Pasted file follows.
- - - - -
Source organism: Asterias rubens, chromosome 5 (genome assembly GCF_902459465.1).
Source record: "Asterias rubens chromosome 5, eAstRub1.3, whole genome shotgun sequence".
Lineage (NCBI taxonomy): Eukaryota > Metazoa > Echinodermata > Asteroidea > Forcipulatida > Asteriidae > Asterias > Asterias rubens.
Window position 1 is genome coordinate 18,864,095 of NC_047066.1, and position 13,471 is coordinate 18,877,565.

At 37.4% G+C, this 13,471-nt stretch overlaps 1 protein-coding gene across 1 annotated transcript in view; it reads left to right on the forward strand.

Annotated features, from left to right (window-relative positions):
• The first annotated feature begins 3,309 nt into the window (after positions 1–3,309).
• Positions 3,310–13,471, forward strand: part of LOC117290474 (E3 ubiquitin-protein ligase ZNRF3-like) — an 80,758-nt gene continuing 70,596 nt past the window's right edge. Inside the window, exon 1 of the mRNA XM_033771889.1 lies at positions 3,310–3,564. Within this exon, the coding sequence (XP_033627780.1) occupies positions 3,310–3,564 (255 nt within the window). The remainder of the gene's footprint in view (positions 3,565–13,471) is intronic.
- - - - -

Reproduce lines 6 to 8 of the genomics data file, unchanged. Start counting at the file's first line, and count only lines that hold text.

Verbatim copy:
Annotated features, from left to right (window-relative positions):
• The first annotated feature begins 3,309 nt into the window (after positions 1–3,309).
• Positions 3,310–13,471, forward strand: part of LOC117290474 (E3 ubiquitin-protein ligase ZNRF3-like) — an 80,758-nt gene continuing 70,596 nt past the window's right edge. Inside the window, exon 1 of the mRNA XM_033771889.1 lies at positions 3,310–3,564. Within this exon, the coding sequence (XP_033627780.1) occupies positions 3,310–3,564 (255 nt within the window). The remainder of the gene's footprint in view (positions 3,565–13,471) is intronic.